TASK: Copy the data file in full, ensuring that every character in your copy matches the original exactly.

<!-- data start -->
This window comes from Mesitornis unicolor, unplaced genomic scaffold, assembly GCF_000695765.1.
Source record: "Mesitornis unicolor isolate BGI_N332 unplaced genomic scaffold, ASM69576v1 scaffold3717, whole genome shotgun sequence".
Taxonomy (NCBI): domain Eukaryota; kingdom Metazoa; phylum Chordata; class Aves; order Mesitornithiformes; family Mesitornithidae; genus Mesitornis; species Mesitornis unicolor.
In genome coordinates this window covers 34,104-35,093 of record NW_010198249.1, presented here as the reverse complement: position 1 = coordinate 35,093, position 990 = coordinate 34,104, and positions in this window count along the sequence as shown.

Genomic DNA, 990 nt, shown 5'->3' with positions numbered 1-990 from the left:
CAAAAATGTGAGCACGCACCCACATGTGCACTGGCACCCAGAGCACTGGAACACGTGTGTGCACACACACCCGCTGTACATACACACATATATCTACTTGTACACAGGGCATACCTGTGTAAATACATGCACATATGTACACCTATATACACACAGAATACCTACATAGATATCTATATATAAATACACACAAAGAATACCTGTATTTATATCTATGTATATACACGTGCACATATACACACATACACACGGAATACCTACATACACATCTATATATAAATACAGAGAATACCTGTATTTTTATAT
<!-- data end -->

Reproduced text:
This window comes from Mesitornis unicolor, unplaced genomic scaffold, assembly GCF_000695765.1.
Source record: "Mesitornis unicolor isolate BGI_N332 unplaced genomic scaffold, ASM69576v1 scaffold3717, whole genome shotgun sequence".
Taxonomy (NCBI): domain Eukaryota; kingdom Metazoa; phylum Chordata; class Aves; order Mesitornithiformes; family Mesitornithidae; genus Mesitornis; species Mesitornis unicolor.
In genome coordinates this window covers 34,104-35,093 of record NW_010198249.1, presented here as the reverse complement: position 1 = coordinate 35,093, position 990 = coordinate 34,104, and positions in this window count along the sequence as shown.

Genomic DNA, 990 nt, shown 5'->3' with positions numbered 1-990 from the left:
CAAAAATGTGAGCACGCACCCACATGTGCACTGGCACCCAGAGCACTGGAACACGTGTGTGCACACACACCCGCTGTACATACACACATATATCTACTTGTACACAGGGCATACCTGTGTAAATACATGCACATATGTACACCTATATACACACAGAATACCTACATAGATATCTATATATAAATACACACAAAGAATACCTGTATTTATATCTATGTATATACACGTGCACATATACACACATACACACGGAATACCTACATACACATCTATATATAAATACAGAGAATACCTGTATTTTTATAT